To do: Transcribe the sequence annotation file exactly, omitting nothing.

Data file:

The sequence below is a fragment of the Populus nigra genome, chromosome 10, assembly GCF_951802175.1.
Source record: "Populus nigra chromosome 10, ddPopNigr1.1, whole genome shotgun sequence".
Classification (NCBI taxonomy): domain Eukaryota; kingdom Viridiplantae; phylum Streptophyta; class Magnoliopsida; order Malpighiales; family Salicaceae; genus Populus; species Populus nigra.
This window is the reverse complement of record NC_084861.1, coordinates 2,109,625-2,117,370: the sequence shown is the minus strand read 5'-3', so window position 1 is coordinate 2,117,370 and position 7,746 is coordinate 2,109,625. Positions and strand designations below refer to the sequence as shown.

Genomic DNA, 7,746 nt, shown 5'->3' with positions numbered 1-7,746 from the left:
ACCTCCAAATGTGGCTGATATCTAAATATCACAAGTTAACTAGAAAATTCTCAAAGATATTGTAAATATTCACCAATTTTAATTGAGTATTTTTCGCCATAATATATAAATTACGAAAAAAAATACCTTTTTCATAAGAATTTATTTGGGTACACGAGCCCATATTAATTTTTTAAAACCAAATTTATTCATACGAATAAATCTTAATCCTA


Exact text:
The sequence below is a fragment of the Populus nigra genome, chromosome 10, assembly GCF_951802175.1.
Source record: "Populus nigra chromosome 10, ddPopNigr1.1, whole genome shotgun sequence".
Classification (NCBI taxonomy): domain Eukaryota; kingdom Viridiplantae; phylum Streptophyta; class Magnoliopsida; order Malpighiales; family Salicaceae; genus Populus; species Populus nigra.
This window is the reverse complement of record NC_084861.1, coordinates 2,109,625-2,117,370: the sequence shown is the minus strand read 5'-3', so window position 1 is coordinate 2,117,370 and position 7,746 is coordinate 2,109,625. Positions and strand designations below refer to the sequence as shown.

Genomic DNA, 7,746 nt, shown 5'->3' with positions numbered 1-7,746 from the left:
ACCTCCAAATGTGGCTGATATCTAAATATCACAAGTTAACTAGAAAATTCTCAAAGATATTGTAAATATTCACCAATTTTAATTGAGTATTTTTCGCCATAATATATAAATTACGAAAAAAAATACCTTTTTCATAAGAATTTATTTGGGTACACGAGCCCATATTAATTTTTTAAAACCAAATTTATTCATACGAATAAATCTTAATCCTA